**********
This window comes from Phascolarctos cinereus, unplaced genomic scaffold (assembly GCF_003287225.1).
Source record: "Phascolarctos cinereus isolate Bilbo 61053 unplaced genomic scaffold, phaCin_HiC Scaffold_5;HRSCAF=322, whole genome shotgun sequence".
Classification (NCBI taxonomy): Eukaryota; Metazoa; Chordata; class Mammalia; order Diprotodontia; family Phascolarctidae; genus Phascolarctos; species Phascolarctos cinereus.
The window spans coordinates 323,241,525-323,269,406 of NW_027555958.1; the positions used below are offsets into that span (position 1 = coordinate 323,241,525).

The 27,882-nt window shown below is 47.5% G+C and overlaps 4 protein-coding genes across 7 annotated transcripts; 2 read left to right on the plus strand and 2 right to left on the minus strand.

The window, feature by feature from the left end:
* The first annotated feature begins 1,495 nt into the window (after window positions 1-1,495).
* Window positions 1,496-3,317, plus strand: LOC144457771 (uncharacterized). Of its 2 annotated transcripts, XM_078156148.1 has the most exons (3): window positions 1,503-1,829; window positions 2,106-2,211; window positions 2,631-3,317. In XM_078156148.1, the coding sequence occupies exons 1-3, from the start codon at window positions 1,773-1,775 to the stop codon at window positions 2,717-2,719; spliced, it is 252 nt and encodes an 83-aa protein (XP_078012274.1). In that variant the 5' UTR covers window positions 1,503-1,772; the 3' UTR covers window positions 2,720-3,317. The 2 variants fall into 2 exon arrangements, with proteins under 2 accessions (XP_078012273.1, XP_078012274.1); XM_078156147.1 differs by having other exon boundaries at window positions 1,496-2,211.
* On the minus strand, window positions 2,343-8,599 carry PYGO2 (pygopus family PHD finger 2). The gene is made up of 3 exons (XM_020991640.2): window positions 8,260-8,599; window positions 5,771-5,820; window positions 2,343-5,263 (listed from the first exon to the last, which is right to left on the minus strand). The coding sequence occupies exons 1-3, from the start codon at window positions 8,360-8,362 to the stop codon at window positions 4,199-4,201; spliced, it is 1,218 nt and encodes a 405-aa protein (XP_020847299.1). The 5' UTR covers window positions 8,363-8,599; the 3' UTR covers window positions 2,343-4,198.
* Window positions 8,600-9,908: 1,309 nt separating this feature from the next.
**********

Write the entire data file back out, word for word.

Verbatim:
This window comes from Phascolarctos cinereus, unplaced genomic scaffold (assembly GCF_003287225.1).
Source record: "Phascolarctos cinereus isolate Bilbo 61053 unplaced genomic scaffold, phaCin_HiC Scaffold_5;HRSCAF=322, whole genome shotgun sequence".
Classification (NCBI taxonomy): Eukaryota; Metazoa; Chordata; class Mammalia; order Diprotodontia; family Phascolarctidae; genus Phascolarctos; species Phascolarctos cinereus.
The window spans coordinates 323,241,525-323,269,406 of NW_027555958.1; the positions used below are offsets into that span (position 1 = coordinate 323,241,525).

The 27,882-nt window shown below is 47.5% G+C and overlaps 4 protein-coding genes across 7 annotated transcripts; 2 read left to right on the plus strand and 2 right to left on the minus strand.

The window, feature by feature from the left end:
* The first annotated feature begins 1,495 nt into the window (after window positions 1-1,495).
* Window positions 1,496-3,317, plus strand: LOC144457771 (uncharacterized). Of its 2 annotated transcripts, XM_078156148.1 has the most exons (3): window positions 1,503-1,829; window positions 2,106-2,211; window positions 2,631-3,317. In XM_078156148.1, the coding sequence occupies exons 1-3, from the start codon at window positions 1,773-1,775 to the stop codon at window positions 2,717-2,719; spliced, it is 252 nt and encodes an 83-aa protein (XP_078012274.1). In that variant the 5' UTR covers window positions 1,503-1,772; the 3' UTR covers window positions 2,720-3,317. The 2 variants fall into 2 exon arrangements, with proteins under 2 accessions (XP_078012273.1, XP_078012274.1); XM_078156147.1 differs by having other exon boundaries at window positions 1,496-2,211.
* On the minus strand, window positions 2,343-8,599 carry PYGO2 (pygopus family PHD finger 2). The gene is made up of 3 exons (XM_020991640.2): window positions 8,260-8,599; window positions 5,771-5,820; window positions 2,343-5,263 (listed from the first exon to the last, which is right to left on the minus strand). The coding sequence occupies exons 1-3, from the start codon at window positions 8,360-8,362 to the stop codon at window positions 4,199-4,201; spliced, it is 1,218 nt and encodes a 405-aa protein (XP_020847299.1). The 5' UTR covers window positions 8,363-8,599; the 3' UTR covers window positions 2,343-4,198.
* Window positions 8,600-9,908: 1,309 nt separating this feature from the next.